SAN ANTONIO The upcoming 2022 bond program is expected to include some of the money to expand the Howard W. Peak Greenway Trails system, but whether it will be enough to end the long-awaited loop through the city remains to be seen.
The greenway trail system meanders around San Antonio and is a popular destination for runners and bikers looking to cover long miles away from busy roads. The city has completed 84 miles of hiking trails worth $ 143 million to date, but it is still miles away from completing the original “ring” of creekway trails through the city envisioned by former Mayor Howard Peak .
And since voters decided last year to redirect the 1/8 sales tax that traditionally financed the expansion of the road system, new sources of funding had to be found.
City Manager Erik Walsh told city council members during a briefing on Sept. 29 that Bexar County has agreed to develop 44.6 miles of hiking trails over the next 10 years, approving $ 83.5 million for the purpose Has. That leaves 45.4 miles, Walsh said, which would cost an estimated $ 200 million.
The $ 1.2 billion 2022 bond program is a likely source of funding for at least some of the remaining follow-up work. To keep up with the evolution of the trails, Walsh told council members that the city must allocate at least $ 100 million of that money to trails.
Linear Creekway Parks Advisory Board Chairman Greg Hammer said that in his understanding, those 70 miles would end the original vision of the trailway loop as well as some of its tributaries. However, he does not see this as the end of the project.
“The more we build, the more opportunities for connections we identify and the more neighborhoods we can connect, the more people we give the opportunity to use the system. And then it becomes more viable as an alternative transportation resource rather than just recreation, ”said Hammer.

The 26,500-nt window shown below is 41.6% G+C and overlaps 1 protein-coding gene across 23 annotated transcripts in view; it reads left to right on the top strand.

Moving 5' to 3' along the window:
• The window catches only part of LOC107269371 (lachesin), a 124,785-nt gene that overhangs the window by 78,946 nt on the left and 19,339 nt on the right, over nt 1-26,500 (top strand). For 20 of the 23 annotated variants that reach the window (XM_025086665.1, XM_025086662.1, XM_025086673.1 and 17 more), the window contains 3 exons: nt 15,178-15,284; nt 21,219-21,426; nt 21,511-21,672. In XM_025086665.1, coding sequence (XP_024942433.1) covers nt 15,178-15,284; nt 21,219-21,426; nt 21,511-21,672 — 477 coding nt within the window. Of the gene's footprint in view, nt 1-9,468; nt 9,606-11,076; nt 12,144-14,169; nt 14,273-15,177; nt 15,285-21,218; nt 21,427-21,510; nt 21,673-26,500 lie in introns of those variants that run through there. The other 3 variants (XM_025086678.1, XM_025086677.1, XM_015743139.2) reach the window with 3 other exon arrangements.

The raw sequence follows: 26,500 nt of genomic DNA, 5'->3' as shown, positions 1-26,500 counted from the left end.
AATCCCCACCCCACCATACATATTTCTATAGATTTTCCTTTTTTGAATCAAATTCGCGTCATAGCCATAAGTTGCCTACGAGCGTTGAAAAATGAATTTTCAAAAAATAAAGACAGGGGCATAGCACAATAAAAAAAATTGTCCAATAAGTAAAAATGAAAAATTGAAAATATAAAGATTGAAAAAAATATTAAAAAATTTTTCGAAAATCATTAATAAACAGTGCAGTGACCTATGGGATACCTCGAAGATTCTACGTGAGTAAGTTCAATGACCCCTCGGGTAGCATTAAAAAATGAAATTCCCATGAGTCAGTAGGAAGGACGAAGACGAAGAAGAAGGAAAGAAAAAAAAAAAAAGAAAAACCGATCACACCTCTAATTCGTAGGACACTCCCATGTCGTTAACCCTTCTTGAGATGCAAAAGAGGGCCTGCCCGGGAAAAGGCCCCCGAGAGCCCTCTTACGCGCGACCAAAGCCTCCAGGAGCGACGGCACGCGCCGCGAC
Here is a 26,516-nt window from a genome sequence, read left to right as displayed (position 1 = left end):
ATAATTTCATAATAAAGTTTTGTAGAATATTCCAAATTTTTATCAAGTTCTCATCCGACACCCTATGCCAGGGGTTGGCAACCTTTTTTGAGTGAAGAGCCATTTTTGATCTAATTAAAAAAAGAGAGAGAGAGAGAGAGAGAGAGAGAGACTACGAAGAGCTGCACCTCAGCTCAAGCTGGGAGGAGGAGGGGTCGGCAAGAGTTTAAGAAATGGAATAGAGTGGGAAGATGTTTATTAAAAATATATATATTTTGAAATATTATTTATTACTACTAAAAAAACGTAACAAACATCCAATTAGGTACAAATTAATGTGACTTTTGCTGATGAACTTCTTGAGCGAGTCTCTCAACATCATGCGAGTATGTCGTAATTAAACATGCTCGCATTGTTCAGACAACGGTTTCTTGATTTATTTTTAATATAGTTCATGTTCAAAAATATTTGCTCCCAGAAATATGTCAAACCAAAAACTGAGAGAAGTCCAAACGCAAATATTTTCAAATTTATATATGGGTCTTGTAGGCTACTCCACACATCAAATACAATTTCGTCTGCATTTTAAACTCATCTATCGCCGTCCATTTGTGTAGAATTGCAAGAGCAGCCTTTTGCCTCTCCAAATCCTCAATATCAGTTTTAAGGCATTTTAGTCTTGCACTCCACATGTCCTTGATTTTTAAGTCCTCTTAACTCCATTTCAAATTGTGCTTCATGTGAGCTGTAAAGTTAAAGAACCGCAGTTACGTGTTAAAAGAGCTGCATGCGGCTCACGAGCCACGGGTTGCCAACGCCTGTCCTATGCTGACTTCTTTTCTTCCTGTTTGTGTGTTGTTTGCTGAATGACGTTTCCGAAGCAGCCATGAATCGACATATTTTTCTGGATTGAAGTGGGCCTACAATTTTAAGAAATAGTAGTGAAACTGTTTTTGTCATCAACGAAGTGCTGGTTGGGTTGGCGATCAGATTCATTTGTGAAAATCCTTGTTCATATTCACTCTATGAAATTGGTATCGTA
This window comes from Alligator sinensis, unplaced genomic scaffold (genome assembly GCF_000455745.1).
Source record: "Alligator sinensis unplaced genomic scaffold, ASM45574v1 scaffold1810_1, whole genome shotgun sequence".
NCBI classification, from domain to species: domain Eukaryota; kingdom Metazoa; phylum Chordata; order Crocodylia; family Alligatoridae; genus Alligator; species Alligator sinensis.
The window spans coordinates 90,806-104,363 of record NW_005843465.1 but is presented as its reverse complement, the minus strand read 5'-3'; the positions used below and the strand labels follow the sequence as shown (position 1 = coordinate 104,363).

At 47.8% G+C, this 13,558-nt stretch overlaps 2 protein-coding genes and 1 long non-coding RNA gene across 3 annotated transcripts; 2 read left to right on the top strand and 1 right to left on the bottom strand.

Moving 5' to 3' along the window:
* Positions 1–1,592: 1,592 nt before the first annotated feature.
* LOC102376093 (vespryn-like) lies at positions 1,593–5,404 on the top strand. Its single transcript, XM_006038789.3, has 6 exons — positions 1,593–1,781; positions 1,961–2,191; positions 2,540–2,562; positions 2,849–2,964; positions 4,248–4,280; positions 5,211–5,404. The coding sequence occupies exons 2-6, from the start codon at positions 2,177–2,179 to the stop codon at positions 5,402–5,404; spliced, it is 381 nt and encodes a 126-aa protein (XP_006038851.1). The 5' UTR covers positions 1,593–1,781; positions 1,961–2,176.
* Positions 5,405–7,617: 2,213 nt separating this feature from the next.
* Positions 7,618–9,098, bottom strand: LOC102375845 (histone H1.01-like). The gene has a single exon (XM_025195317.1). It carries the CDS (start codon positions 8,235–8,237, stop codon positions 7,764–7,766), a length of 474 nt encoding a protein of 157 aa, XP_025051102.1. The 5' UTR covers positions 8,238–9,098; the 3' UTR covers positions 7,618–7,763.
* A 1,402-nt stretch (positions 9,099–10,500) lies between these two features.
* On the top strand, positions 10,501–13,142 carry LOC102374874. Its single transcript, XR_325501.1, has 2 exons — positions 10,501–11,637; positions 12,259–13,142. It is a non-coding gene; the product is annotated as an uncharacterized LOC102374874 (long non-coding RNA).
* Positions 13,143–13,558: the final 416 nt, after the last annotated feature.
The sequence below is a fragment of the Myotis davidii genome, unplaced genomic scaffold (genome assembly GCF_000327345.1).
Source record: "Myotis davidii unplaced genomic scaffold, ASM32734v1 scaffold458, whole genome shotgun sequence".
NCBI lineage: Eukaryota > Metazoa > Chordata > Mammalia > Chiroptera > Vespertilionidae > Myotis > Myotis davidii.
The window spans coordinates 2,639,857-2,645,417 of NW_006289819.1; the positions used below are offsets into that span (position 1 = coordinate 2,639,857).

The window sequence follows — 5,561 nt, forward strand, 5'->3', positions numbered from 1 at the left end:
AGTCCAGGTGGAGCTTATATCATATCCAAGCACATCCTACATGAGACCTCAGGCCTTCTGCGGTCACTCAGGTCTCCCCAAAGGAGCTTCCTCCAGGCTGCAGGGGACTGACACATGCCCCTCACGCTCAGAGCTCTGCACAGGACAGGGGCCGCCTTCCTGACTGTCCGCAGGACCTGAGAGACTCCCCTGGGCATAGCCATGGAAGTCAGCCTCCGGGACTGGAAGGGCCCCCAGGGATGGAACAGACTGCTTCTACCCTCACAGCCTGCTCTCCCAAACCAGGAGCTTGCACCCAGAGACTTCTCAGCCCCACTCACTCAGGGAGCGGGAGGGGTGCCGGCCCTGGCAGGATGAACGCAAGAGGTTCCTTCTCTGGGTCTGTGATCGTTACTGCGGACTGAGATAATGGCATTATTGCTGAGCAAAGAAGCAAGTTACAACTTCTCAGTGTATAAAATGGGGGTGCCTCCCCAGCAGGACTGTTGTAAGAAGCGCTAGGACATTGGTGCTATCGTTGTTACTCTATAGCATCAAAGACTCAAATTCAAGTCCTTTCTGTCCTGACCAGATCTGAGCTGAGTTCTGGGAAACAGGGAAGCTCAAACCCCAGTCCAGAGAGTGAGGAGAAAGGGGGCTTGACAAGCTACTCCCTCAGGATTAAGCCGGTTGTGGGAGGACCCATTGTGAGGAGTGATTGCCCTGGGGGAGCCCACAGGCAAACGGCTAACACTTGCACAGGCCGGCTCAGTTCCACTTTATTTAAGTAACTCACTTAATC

Walsh also told council members that the Activate SA group had spent “a disproportionate amount of time” identifying streets and paths that could be connected to the path system in a hub-and-spoke format. That would cost another $ 90 million, Walsh said, but the roughly $ 45 million worth of projects are running along some of the city’s failed streets and could be taken over as part of the city’s efforts to fix them.
Despite the record size of the loan program, there is no guarantee that city staff, and ultimately community committees and voters, will include all of the $ 245 million worth of funds in the final list of projects.
City officials say the bond program project proposals total $ 2.8 billion – more than double the bond program capacity. They came from council members, employees, community partners, authorities and the public.
The city’s total infrastructure needs, excluding housing projects, are even greater – more than five times the size of the $ 6.6 billion bond program.
City officials will present their recommendations for bond projects to the city council on Wednesday at 2 p.m.
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